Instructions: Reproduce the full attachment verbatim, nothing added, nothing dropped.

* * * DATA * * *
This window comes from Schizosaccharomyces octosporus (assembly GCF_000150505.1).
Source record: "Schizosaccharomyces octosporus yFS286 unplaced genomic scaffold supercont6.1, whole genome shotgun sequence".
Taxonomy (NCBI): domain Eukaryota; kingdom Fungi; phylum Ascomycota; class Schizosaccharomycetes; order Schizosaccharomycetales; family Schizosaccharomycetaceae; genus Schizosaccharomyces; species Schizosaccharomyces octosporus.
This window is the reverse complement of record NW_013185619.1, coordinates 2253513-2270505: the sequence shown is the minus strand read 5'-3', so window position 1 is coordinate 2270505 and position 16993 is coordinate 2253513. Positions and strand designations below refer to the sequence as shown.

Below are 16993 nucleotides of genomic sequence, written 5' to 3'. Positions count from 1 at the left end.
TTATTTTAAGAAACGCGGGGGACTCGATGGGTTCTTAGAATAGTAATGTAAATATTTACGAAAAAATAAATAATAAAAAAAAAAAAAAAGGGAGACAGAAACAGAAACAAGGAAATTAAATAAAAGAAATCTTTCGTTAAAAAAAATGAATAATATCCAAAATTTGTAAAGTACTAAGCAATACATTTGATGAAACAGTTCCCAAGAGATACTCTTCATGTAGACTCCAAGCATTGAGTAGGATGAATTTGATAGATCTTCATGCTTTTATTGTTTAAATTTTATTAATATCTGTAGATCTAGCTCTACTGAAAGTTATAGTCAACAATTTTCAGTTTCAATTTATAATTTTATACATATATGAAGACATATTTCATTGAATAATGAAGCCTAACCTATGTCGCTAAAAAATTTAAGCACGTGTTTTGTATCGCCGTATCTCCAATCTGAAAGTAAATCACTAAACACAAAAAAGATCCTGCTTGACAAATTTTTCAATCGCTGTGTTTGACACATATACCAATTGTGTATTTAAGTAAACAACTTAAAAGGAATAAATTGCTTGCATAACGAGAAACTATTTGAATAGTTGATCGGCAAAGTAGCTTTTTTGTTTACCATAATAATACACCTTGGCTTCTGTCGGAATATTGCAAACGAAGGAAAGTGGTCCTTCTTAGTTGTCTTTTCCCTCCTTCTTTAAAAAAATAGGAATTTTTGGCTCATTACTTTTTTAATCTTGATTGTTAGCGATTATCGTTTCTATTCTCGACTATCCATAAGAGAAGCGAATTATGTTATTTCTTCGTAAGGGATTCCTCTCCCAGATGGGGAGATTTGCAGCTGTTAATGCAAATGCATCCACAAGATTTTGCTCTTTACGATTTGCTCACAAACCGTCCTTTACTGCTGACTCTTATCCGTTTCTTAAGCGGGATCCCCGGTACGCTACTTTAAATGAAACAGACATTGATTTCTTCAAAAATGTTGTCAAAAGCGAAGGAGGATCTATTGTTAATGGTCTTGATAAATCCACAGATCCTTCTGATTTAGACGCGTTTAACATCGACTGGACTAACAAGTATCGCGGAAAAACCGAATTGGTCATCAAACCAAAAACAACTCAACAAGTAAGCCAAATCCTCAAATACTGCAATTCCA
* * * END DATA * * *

This window comes from Schizosaccharomyces octosporus (assembly GCF_000150505.1).
Source record: "Schizosaccharomyces octosporus yFS286 unplaced genomic scaffold supercont6.1, whole genome shotgun sequence".
Taxonomy (NCBI): domain Eukaryota; kingdom Fungi; phylum Ascomycota; class Schizosaccharomycetes; order Schizosaccharomycetales; family Schizosaccharomycetaceae; genus Schizosaccharomyces; species Schizosaccharomyces octosporus.
This window is the reverse complement of record NW_013185619.1, coordinates 2253513-2270505: the sequence shown is the minus strand read 5'-3', so window position 1 is coordinate 2270505 and position 16993 is coordinate 2253513. Positions and strand designations below refer to the sequence as shown.

Below are 16993 nucleotides of genomic sequence, written 5' to 3'. Positions count from 1 at the left end.
TTATTTTAAGAAACGCGGGGGACTCGATGGGTTCTTAGAATAGTAATGTAAATATTTACGAAAAAATAAATAATAAAAAAAAAAAAAAAGGGAGACAGAAACAGAAACAAGGAAATTAAATAAAAGAAATCTTTCGTTAAAAAAAATGAATAATATCCAAAATTTGTAAAGTACTAAGCAATACATTTGATGAAACAGTTCCCAAGAGATACTCTTCATGTAGACTCCAAGCATTGAGTAGGATGAATTTGATAGATCTTCATGCTTTTATTGTTTAAATTTTATTAATATCTGTAGATCTAGCTCTACTGAAAGTTATAGTCAACAATTTTCAGTTTCAATTTATAATTTTATACATATATGAAGACATATTTCATTGAATAATGAAGCCTAACCTATGTCGCTAAAAAATTTAAGCACGTGTTTTGTATCGCCGTATCTCCAATCTGAAAGTAAATCACTAAACACAAAAAAGATCCTGCTTGACAAATTTTTCAATCGCTGTGTTTGACACATATACCAATTGTGTATTTAAGTAAACAACTTAAAAGGAATAAATTGCTTGCATAACGAGAAACTATTTGAATAGTTGATCGGCAAAGTAGCTTTTTTGTTTACCATAATAATACACCTTGGCTTCTGTCGGAATATTGCAAACGAAGGAAAGTGGTCCTTCTTAGTTGTCTTTTCCCTCCTTCTTTAAAAAAATAGGAATTTTTGGCTCATTACTTTTTTAATCTTGATTGTTAGCGATTATCGTTTCTATTCTCGACTATCCATAAGAGAAGCGAATTATGTTATTTCTTCGTAAGGGATTCCTCTCCCAGATGGGGAGATTTGCAGCTGTTAATGCAAATGCATCCACAAGATTTTGCTCTTTACGATTTGCTCACAAACCGTCCTTTACTGCTGACTCTTATCCGTTTCTTAAGCGGGATCCCCGGTACGCTACTTTAAATGAAACAGACATTGATTTCTTCAAAAATGTTGTCAAAAGCGAAGGAGGATCTATTGTTAATGGTCTTGATAAATCCACAGATCCTTCTGATTTAGACGCGTTTAACATCGACTGGACTAACAAGTATCGCGGAAAAACCGAATTGGTCATCAAACCAAAAACAACTCAACAAGTAAGCCAAATCCTCAAATACTGCAATTCCA